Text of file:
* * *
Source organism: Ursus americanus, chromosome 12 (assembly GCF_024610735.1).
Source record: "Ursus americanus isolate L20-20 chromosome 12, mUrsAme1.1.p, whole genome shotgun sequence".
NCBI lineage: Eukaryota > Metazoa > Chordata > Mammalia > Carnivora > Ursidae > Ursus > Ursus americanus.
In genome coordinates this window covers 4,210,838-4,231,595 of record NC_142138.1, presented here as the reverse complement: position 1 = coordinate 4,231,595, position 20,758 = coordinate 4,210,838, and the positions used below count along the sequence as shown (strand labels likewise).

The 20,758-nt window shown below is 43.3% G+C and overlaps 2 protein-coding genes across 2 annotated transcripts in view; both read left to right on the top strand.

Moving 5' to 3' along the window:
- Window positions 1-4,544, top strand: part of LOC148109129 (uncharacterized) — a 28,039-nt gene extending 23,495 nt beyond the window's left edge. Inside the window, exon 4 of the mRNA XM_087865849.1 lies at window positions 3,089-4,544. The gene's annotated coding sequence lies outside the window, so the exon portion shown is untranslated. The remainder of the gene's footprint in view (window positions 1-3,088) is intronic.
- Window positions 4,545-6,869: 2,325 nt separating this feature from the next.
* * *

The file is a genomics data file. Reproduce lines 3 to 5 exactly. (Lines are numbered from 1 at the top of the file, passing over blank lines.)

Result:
NCBI lineage: Eukaryota > Metazoa > Chordata > Mammalia > Carnivora > Ursidae > Ursus > Ursus americanus.
In genome coordinates this window covers 4,210,838-4,231,595 of record NC_142138.1, presented here as the reverse complement: position 1 = coordinate 4,231,595, position 20,758 = coordinate 4,210,838, and the positions used below count along the sequence as shown (strand labels likewise).

The 20,758-nt window shown below is 43.3% G+C and overlaps 2 protein-coding genes across 2 annotated transcripts in view; both read left to right on the top strand.